"Inside the document is an ActiveX control, and in that control is a line that makes it call out to the site that's hosting the malware," said David Marcus, the director of security research and communications for McAfee Inc.'s Avert Labs. "This is a pretty insidious way to attack people, because it's invisible to the eye, the communication with the site."
Embedding malicious ActiveX controls in Word documents isn't new -- Marcus said he had seen it "a time or two" -- but using an ActiveX control to ping a hacker's server for attack code is "definitely an innovation," he added. "They're stepping it up."
The rogue docments can be delivered as attachments to spam e-mail or offered up by hacked sites.
Attackers have been exploiting the IE bug since at least Dec. 9, when reports first surfaced about malicious code found in the wild and on several Chinese hacker servers. McAfee was one of the first security companies to report the emerging exploit.
Wednesday, the company released the patch.
Although other researchers continue to claim that thousands of legitimate Web sites have been compromised, then used to serve "drive-by" attacks against unpatched browsers, Marcus wasn't certain about the numbers he's seen bandied about. "But absolutely, there's been a lot of activity around this," he said. "A lot of the bad guys have embedded IFRAMES in their sites to attack IE."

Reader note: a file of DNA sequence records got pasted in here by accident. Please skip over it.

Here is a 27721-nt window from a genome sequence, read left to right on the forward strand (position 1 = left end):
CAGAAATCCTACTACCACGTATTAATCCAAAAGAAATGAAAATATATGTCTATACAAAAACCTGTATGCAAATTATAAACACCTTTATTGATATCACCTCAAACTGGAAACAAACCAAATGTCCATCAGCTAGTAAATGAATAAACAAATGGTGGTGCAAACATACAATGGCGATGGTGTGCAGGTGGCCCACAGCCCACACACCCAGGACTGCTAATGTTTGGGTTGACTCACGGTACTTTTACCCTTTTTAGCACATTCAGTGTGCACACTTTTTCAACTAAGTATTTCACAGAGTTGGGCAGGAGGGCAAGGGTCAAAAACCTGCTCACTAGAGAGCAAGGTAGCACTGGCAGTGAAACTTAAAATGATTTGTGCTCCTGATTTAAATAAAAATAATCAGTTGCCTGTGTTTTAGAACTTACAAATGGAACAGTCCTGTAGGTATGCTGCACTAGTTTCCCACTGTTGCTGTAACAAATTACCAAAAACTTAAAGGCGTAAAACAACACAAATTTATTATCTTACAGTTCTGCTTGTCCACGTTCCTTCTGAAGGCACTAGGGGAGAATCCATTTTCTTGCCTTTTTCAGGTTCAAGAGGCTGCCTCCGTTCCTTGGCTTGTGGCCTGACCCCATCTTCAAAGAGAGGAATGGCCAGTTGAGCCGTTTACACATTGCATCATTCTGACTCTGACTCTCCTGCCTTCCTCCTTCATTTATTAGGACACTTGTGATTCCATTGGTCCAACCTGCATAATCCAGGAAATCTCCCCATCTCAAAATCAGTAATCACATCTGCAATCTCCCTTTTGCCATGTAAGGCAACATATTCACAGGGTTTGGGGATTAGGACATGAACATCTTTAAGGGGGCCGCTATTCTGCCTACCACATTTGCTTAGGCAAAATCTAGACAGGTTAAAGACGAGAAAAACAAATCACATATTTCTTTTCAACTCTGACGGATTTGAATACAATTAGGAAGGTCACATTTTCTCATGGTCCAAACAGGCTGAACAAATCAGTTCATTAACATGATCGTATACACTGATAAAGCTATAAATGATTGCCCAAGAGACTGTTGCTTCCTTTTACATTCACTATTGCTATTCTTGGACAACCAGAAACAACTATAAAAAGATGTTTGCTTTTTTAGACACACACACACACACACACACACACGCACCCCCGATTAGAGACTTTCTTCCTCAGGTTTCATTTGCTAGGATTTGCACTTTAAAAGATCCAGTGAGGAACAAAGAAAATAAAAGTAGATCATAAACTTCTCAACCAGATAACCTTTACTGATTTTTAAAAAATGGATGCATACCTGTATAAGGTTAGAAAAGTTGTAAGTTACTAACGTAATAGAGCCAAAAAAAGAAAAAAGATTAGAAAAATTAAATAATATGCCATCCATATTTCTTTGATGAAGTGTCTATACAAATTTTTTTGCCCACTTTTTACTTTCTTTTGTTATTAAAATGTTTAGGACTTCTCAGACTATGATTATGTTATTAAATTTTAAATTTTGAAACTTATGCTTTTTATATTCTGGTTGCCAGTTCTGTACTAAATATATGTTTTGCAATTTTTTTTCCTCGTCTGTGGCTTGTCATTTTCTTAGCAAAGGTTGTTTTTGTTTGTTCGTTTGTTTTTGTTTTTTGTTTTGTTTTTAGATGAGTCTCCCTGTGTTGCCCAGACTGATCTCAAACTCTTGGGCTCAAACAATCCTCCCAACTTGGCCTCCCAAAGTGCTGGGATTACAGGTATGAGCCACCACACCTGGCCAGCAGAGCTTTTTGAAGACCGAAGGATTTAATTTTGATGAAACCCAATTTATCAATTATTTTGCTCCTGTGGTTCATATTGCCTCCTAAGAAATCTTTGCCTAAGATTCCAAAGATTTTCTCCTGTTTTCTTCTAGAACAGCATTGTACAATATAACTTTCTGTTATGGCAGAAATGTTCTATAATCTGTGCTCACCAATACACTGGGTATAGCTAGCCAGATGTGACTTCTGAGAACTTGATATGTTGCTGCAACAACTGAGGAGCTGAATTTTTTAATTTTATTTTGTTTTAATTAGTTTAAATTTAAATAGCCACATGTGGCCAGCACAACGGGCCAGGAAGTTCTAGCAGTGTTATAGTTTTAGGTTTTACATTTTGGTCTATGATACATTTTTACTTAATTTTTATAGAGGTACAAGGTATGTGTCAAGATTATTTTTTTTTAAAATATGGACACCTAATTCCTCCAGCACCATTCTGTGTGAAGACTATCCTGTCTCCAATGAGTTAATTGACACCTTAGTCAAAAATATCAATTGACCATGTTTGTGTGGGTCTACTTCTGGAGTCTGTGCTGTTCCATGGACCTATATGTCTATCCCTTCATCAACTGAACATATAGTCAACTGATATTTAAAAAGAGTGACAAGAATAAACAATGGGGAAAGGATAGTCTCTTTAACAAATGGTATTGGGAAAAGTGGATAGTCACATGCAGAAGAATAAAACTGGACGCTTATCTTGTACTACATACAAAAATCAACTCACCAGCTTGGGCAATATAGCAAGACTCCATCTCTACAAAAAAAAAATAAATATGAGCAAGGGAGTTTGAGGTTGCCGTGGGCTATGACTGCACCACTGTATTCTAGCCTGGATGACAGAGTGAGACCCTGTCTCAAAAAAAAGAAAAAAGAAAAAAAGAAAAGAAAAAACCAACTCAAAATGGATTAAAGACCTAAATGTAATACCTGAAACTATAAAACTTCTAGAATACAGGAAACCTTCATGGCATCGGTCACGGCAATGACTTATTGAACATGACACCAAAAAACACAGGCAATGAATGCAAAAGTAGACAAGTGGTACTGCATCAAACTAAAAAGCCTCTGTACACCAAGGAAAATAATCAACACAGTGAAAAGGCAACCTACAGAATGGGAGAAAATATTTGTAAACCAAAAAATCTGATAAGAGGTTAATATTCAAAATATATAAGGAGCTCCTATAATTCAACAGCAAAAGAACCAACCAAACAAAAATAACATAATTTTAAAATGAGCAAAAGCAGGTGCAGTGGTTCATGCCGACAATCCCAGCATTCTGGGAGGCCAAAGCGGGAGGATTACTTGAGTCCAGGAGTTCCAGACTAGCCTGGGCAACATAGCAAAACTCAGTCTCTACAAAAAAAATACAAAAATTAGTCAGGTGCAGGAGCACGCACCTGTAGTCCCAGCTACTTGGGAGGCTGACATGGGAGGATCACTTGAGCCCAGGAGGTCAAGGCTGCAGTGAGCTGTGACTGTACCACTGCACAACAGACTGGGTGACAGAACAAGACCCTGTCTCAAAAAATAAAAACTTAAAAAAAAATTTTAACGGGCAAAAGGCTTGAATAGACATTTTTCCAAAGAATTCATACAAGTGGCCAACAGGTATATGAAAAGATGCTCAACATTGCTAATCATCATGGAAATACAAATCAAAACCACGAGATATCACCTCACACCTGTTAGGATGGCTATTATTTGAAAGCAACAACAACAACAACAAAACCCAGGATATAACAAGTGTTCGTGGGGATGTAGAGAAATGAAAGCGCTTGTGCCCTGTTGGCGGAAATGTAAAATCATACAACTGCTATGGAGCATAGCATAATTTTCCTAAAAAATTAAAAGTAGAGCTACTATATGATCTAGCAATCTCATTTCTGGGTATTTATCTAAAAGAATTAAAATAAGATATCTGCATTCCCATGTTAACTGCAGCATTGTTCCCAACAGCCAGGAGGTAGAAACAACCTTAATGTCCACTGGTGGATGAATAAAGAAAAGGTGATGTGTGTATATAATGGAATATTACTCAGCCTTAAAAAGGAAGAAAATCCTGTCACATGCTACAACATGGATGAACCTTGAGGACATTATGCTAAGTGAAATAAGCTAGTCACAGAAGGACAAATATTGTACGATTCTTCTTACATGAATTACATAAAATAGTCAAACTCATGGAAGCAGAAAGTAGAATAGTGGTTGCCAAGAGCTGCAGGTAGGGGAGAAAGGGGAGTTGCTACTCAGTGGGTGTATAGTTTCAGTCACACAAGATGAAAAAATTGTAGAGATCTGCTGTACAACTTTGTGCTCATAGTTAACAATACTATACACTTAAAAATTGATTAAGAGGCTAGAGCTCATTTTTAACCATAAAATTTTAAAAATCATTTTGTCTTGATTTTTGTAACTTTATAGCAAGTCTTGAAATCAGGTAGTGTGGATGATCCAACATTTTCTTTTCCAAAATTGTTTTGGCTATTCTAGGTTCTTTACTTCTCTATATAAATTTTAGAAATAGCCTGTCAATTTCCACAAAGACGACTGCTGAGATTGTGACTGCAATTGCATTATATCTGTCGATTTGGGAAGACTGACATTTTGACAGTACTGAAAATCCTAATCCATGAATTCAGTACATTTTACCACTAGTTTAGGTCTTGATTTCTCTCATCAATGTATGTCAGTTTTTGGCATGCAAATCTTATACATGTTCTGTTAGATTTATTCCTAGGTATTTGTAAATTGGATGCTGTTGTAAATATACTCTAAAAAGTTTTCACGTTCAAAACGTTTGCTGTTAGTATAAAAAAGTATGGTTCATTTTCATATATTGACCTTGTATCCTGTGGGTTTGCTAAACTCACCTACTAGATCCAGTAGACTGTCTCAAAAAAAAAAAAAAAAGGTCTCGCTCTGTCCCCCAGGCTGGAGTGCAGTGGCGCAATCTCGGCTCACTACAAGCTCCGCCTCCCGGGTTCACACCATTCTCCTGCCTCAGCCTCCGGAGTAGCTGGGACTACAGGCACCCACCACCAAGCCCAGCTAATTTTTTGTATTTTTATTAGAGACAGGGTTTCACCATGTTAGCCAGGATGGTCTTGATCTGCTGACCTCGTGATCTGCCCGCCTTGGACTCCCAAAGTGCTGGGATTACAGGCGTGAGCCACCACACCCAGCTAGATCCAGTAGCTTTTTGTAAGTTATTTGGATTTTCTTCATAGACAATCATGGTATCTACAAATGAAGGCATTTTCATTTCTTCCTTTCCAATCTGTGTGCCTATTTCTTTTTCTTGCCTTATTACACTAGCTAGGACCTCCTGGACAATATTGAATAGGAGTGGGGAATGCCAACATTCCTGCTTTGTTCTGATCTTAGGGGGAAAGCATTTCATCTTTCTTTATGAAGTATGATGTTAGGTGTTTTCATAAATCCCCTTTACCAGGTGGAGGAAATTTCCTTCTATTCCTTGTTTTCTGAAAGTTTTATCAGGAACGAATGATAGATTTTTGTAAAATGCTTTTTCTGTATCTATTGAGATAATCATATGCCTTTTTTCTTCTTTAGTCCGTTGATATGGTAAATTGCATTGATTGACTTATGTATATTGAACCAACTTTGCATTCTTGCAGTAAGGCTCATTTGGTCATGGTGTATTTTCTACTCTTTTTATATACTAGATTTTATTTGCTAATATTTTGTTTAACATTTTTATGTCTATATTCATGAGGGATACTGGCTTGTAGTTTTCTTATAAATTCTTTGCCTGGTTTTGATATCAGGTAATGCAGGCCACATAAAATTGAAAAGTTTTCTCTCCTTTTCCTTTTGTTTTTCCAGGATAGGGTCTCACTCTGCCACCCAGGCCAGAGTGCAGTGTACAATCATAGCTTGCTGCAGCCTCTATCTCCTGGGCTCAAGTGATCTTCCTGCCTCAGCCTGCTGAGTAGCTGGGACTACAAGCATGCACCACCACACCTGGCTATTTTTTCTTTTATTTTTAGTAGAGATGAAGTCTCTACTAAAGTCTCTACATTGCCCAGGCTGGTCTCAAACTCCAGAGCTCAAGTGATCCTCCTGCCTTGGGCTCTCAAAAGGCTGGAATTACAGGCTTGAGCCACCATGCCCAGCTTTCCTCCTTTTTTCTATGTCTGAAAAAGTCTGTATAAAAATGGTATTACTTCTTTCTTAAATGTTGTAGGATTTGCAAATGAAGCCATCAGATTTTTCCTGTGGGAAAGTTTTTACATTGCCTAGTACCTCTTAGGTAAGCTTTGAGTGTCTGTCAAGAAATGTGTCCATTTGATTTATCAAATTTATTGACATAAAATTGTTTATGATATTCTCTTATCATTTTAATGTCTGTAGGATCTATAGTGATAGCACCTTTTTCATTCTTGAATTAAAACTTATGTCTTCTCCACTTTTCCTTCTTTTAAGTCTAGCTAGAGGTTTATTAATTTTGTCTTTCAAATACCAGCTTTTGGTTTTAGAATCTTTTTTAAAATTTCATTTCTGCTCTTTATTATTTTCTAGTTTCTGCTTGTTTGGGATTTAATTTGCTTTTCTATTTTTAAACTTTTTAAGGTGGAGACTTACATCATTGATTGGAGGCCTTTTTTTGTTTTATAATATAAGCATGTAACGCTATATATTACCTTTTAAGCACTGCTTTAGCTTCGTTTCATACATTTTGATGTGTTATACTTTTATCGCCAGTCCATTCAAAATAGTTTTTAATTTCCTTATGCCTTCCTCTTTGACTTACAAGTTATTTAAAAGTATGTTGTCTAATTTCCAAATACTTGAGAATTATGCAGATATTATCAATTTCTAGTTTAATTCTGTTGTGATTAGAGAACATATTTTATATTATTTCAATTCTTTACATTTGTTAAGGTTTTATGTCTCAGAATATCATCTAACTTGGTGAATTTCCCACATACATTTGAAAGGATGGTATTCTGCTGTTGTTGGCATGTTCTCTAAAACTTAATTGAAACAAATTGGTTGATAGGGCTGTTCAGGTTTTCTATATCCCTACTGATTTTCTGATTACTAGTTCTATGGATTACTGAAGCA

According to other reports, the IE exploit has been added to one or more multi-strike hacker toolkits that try several different exploits when users visit a compromised or malicious site. "If it's not in one of those yet, it probably will be," said Marcus. "Some of the exploits in those kits are years old, so a good one like this, unpatched until yesterday, will make its way into them."
Marcus recommended that users be cautious about opening Word documents, keep their security software up-to-date, and apply the IE patch as soon as possible.
This story, "Hackers Use IE Bug to Taint Word Docs" was originally published by Computerworld.